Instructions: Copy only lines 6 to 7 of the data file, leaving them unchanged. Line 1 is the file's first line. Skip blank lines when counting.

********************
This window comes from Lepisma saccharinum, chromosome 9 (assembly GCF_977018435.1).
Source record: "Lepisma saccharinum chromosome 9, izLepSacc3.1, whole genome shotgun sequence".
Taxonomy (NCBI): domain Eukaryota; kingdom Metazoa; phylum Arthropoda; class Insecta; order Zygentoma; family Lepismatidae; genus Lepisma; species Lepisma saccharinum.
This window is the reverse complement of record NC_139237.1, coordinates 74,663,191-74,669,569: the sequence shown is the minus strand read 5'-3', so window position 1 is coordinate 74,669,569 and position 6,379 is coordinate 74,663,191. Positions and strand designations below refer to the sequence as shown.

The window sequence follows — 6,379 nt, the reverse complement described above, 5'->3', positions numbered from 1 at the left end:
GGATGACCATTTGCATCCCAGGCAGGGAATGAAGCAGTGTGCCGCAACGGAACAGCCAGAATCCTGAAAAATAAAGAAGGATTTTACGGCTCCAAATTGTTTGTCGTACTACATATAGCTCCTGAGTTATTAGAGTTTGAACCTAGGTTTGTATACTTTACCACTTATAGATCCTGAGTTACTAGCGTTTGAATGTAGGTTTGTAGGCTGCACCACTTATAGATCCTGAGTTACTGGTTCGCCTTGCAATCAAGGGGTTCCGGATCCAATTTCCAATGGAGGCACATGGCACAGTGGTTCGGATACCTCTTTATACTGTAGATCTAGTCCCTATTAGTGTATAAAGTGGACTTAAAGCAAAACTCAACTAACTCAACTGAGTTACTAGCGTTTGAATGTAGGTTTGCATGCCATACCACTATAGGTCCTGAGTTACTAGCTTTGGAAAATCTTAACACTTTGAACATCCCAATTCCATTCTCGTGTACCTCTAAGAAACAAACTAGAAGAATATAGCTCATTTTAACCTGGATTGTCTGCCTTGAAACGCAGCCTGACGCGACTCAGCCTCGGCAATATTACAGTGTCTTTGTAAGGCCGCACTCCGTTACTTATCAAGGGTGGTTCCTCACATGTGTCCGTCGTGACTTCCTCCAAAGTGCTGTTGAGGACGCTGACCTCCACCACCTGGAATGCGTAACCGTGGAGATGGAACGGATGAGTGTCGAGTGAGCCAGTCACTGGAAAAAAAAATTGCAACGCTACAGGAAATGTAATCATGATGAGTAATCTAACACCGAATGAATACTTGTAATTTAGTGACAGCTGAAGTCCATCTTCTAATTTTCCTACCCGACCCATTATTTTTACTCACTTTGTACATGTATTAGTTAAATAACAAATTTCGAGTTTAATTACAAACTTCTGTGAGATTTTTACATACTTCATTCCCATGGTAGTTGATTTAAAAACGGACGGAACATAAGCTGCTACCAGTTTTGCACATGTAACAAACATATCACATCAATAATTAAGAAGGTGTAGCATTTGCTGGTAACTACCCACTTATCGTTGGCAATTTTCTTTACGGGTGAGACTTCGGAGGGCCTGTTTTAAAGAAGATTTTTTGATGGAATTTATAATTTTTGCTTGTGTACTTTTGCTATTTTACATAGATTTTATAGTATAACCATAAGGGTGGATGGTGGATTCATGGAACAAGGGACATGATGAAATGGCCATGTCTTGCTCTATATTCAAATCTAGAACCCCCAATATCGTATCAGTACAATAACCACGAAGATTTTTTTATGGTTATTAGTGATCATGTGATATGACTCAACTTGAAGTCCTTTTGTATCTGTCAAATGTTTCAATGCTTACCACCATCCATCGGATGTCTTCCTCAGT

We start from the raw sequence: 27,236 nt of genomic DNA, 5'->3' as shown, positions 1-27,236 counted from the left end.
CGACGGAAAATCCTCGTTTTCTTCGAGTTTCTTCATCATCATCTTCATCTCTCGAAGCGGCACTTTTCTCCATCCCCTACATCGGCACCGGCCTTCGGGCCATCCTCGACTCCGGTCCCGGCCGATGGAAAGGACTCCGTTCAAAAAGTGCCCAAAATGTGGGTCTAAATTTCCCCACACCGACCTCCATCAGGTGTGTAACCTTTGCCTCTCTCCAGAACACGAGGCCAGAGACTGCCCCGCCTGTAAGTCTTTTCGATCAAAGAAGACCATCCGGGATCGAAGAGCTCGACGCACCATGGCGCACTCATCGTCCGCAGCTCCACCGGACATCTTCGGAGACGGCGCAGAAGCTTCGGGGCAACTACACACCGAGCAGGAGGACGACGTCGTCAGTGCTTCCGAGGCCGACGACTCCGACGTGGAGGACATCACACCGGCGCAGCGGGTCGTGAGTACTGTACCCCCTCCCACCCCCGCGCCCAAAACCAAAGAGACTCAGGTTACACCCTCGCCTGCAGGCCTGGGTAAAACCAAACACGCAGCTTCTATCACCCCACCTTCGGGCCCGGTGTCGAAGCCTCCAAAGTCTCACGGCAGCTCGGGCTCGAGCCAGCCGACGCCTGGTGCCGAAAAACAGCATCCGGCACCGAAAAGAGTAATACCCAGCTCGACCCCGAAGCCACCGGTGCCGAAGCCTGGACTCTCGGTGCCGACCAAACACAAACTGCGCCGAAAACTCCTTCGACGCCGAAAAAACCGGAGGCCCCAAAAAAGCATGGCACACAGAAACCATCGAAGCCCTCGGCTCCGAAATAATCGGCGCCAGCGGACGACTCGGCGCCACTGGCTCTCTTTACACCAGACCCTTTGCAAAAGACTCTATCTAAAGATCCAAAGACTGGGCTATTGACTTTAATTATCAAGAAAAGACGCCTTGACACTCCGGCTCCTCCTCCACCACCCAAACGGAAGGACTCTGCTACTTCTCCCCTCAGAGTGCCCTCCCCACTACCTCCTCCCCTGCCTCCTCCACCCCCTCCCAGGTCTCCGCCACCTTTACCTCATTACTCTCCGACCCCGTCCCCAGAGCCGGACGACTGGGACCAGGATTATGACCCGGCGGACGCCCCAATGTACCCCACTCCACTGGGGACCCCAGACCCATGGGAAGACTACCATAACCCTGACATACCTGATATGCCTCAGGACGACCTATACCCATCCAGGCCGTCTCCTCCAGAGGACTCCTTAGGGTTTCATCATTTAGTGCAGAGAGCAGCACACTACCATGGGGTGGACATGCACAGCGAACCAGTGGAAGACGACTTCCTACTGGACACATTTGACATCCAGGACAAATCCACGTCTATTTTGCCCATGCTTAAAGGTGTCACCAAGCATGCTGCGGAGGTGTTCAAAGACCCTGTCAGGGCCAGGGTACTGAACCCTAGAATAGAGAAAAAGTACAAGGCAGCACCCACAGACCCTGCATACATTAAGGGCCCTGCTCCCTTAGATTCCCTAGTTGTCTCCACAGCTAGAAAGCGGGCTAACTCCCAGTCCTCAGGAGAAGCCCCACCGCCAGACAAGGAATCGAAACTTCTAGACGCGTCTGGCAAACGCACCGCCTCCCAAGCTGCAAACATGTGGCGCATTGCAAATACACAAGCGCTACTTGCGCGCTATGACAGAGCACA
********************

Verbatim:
GGATGACCATTTGCATCCCAGGCAGGGAATGAAGCAGTGTGCCGCAACGGAACAGCCAGAATCCTGAAAAATAAAGAAGGATTTTACGGCTCCAAATTGTTTGTCGTACTACATATAGCTCCTGAGTTATTAGAGTTTGAACCTAGGTTTGTATACTTTACCACTTATAGATCCTGAGTTACTAGCGTTTGAATGTAGGTTTGTAGGCTGCACCACTTATAGATCCTGAGTTACTGGTTCGCCTTGCAATCAAGGGGTTCCGGATCCAATTTCCAATGGAGGCACATGGCACAGTGGTTCGGATACCTCTTTATACTGTAGATCTAGTCCCTATTAGTGTATAAAGTGGACTTAAAGCAAAACTCAACTAACTCAACTGAGTTACTAGCGTTTGAATGTAGGTTTGCATGCCATACCACTATAGGTCCTGAGTTACTAGCTTTGGAAAATCTTAACACTTTGAACATCCCAATTCCATTCTCGTGTACCTCTAAGAAACAAACTAGAAGAATATAGCTCATTTTAACCTGGATTGTCTGCCTTGAAACGCAGCCTGACGCGACTCAGCCTCGGCAATATTACAGTGTCTTTGTAAGGCCGCACTCCGTTACTTATCAAGGGTGGTTCCTCACATGTGTCCGTCGTGACTTCCTCCAAAGTGCTGTTGAGGACGCTGACCTCCACCACCTGGAATGCGTAACCGTGGAGATGGAACGGATGAGTGTCGAGTGAGCCAGTCACTGGAAAAAAAAATTGCAACGCTACAGGAAATGTAATCATGATGAGTAATCTAACACCGAATGAATACTTGTAATTTAGTGACAGCTGAAGTCCATCTTCTAATTTTCCTACCCGACCCATTATTTTTACTCACTTTGTACATGTATTAGTTAAATAACAAATTTCGAGTTTAATTACAAACTTCTGTGAGATTTTTACATACTTCATTCCCATGGTAGTTGATTTAAAAACGGACGGAACATAAGCTGCTACCAGTTTTGCACATGTAACAAACATATCACATCAATAATTAAGAAGGTGTAGCATTTGCTGGTAACTACCCACTTATCGTTGGCAATTTTCTTTACGGGTGAGACTTCGGAGGGCCTGTTTTAAAGAAGATTTTTTGATGGAATTTATAATTTTTGCTTGTGTACTTTTGCTATTTTACATAGATTTTATAGTATAACCATAAGGGTGGATGGTGGATTCATGGAACAAGGGACATGATGAAATGGCCATGTCTTGCTCTATATTCAAATCTAGAACCCCCAATATCGTATCAGTACAATAACCACGAAGATTTTTTTATGGTTATTAGTGATCATGTGATATGACTCAACTTGAAGTCCTTTTGTATCTGTCAAATGTTTCAATGCTTACCACCATCCATCGGATGTCTTCCTCAGT

We start from the raw sequence: 27,236 nt of genomic DNA, 5'->3' as shown, positions 1-27,236 counted from the left end.